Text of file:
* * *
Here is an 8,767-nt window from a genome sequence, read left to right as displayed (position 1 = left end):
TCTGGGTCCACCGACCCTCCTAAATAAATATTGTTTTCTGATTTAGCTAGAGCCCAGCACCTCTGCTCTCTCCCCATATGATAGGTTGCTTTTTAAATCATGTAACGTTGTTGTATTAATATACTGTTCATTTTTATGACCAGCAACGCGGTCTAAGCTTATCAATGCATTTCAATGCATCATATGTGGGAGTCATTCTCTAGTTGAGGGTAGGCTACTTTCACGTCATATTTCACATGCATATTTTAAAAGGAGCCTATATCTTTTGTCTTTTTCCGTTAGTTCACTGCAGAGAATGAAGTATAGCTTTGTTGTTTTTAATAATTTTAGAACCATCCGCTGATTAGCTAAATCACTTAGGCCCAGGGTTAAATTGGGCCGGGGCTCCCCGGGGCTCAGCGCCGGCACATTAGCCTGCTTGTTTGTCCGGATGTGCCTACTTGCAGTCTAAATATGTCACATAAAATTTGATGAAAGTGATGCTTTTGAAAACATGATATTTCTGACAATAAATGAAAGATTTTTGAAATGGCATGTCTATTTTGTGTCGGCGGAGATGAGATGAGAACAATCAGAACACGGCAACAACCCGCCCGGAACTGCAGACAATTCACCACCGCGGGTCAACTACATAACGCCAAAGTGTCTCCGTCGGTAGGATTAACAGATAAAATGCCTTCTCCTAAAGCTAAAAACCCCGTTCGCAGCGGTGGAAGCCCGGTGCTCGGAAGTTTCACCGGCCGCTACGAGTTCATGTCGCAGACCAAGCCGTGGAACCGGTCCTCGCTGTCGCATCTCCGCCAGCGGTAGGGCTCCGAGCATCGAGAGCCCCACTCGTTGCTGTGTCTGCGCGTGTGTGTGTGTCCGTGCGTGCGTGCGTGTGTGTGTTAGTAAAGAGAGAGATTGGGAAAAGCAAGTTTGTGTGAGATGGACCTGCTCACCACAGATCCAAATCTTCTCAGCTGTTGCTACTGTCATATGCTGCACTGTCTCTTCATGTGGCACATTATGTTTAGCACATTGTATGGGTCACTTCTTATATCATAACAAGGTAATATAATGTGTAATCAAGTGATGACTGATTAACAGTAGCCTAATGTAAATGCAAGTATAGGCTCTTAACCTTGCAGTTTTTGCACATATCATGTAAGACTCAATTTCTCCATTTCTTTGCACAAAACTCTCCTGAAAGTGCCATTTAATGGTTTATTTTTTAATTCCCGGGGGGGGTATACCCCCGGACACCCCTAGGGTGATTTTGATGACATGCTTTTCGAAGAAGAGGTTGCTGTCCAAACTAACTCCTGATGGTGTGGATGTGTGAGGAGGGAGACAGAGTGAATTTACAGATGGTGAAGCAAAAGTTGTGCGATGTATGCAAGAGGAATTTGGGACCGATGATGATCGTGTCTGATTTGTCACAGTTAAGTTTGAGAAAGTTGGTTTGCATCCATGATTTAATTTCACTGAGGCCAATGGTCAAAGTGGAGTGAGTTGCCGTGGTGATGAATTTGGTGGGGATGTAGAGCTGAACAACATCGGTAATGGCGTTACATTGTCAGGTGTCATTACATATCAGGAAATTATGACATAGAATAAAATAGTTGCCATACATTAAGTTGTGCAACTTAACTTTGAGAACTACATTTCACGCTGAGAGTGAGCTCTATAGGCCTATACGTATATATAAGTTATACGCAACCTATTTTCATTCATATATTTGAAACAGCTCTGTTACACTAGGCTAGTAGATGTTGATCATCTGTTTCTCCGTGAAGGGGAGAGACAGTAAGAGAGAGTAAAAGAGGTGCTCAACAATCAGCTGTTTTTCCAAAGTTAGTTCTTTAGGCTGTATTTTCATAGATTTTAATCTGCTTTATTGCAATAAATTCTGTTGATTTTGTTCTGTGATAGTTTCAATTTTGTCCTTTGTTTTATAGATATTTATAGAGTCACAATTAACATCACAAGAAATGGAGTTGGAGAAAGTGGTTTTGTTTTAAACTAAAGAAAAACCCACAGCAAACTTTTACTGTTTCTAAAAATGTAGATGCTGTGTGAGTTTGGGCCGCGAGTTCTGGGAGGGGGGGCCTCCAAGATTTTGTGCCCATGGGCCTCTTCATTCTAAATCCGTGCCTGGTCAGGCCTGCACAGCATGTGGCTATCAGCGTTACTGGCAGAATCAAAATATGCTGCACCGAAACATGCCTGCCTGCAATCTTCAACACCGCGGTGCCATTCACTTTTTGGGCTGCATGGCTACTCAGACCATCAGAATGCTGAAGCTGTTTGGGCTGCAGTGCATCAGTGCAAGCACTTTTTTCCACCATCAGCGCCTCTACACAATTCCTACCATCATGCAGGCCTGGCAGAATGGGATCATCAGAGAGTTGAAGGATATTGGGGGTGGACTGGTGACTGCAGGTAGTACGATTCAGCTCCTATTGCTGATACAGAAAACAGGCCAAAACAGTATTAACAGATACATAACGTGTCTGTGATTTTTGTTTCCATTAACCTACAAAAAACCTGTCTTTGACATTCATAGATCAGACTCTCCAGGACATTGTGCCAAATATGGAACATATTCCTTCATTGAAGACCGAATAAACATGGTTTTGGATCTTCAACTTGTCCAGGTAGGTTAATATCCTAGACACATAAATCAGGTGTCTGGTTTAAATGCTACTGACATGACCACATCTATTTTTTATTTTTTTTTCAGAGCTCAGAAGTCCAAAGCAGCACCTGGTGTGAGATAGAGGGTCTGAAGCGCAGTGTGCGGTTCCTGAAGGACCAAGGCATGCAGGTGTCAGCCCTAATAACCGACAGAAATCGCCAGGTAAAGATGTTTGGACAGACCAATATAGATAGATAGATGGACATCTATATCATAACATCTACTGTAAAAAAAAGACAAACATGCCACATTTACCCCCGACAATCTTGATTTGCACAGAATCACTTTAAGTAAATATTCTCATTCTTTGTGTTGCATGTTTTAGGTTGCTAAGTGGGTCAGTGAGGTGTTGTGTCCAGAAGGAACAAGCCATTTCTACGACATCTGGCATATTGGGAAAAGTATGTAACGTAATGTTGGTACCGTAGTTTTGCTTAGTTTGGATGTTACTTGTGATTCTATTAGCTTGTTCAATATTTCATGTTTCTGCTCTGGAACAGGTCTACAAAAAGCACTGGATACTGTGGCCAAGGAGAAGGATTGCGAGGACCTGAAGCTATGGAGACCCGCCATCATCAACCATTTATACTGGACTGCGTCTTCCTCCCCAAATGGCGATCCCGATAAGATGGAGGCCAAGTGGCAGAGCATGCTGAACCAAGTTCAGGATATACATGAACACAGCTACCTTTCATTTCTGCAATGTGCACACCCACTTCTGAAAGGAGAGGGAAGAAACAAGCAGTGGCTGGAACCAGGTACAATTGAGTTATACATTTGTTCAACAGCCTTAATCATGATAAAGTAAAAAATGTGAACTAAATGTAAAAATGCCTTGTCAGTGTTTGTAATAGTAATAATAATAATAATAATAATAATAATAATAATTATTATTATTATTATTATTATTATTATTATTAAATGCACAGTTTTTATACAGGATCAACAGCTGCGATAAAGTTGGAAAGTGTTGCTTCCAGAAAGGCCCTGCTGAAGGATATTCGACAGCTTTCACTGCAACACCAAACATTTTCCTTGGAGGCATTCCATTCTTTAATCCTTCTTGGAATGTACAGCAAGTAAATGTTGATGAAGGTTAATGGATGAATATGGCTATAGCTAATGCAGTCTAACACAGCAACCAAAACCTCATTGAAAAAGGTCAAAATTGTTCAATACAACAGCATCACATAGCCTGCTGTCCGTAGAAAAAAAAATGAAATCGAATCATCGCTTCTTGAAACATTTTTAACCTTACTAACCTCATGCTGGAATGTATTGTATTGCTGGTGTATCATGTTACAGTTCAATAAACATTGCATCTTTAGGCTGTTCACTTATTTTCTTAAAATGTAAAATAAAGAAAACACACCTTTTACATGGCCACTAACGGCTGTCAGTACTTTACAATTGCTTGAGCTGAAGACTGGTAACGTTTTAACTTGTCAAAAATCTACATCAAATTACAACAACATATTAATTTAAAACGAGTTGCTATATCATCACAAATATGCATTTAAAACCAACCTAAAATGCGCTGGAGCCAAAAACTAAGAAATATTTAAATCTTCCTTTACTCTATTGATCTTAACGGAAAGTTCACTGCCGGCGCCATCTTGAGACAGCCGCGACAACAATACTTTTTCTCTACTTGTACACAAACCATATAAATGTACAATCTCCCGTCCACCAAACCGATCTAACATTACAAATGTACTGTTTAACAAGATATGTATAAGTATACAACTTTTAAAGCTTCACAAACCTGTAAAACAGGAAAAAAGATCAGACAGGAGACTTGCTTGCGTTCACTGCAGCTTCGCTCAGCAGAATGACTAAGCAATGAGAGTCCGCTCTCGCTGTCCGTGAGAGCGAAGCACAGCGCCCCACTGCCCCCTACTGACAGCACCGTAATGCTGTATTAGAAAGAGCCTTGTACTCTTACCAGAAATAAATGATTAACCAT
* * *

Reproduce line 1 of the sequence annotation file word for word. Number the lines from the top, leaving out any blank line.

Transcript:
Here is an 8,767-nt window from a genome sequence, read left to right as displayed (position 1 = left end):